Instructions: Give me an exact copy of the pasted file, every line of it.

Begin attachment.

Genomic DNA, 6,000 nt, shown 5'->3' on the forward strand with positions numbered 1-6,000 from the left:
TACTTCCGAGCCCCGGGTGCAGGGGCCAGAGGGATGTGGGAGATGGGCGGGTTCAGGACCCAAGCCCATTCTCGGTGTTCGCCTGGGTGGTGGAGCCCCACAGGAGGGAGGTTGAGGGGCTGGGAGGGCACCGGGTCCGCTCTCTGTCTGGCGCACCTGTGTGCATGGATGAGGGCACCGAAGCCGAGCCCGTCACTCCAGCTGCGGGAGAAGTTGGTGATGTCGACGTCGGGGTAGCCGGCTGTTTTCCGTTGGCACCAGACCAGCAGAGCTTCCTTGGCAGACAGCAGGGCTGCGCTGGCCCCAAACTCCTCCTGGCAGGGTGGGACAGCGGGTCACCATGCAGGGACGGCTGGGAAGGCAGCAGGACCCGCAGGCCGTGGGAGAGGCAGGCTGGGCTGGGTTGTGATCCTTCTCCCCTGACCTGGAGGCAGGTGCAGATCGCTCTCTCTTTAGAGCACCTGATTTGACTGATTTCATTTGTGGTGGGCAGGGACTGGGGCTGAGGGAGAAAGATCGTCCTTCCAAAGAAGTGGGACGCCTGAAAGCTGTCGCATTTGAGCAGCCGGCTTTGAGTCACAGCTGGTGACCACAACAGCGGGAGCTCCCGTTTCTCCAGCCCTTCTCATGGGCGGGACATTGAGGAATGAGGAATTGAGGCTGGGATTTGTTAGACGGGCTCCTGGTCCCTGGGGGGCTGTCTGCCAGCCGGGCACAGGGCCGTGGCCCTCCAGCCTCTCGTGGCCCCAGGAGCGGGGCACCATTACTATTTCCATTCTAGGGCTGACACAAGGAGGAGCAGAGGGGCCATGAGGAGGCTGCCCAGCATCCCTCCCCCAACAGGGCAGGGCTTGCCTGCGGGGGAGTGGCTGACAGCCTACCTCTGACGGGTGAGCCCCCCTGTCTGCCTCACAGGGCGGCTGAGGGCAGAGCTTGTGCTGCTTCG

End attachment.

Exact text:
Genomic DNA, 6,000 nt, shown 5'->3' on the forward strand with positions numbered 1-6,000 from the left:
TACTTCCGAGCCCCGGGTGCAGGGGCCAGAGGGATGTGGGAGATGGGCGGGTTCAGGACCCAAGCCCATTCTCGGTGTTCGCCTGGGTGGTGGAGCCCCACAGGAGGGAGGTTGAGGGGCTGGGAGGGCACCGGGTCCGCTCTCTGTCTGGCGCACCTGTGTGCATGGATGAGGGCACCGAAGCCGAGCCCGTCACTCCAGCTGCGGGAGAAGTTGGTGATGTCGACGTCGGGGTAGCCGGCTGTTTTCCGTTGGCACCAGACCAGCAGAGCTTCCTTGGCAGACAGCAGGGCTGCGCTGGCCCCAAACTCCTCCTGGCAGGGTGGGACAGCGGGTCACCATGCAGGGACGGCTGGGAAGGCAGCAGGACCCGCAGGCCGTGGGAGAGGCAGGCTGGGCTGGGTTGTGATCCTTCTCCCCTGACCTGGAGGCAGGTGCAGATCGCTCTCTCTTTAGAGCACCTGATTTGACTGATTTCATTTGTGGTGGGCAGGGACTGGGGCTGAGGGAGAAAGATCGTCCTTCCAAAGAAGTGGGACGCCTGAAAGCTGTCGCATTTGAGCAGCCGGCTTTGAGTCACAGCTGGTGACCACAACAGCGGGAGCTCCCGTTTCTCCAGCCCTTCTCATGGGCGGGACATTGAGGAATGAGGAATTGAGGCTGGGATTTGTTAGACGGGCTCCTGGTCCCTGGGGGGCTGTCTGCCAGCCGGGCACAGGGCCGTGGCCCTCCAGCCTCTCGTGGCCCCAGGAGCGGGGCACCATTACTATTTCCATTCTAGGGCTGACACAAGGAGGAGCAGAGGGGCCATGAGGAGGCTGCCCAGCATCCCTCCCCCAACAGGGCAGGGCTTGCCTGCGGGGGAGTGGCTGACAGCCTACCTCTGACGGGTGAGCCCCCCTGTCTGCCTCACAGGGCGGCTGAGGGCAGAGCTTGTGCTGCTTCG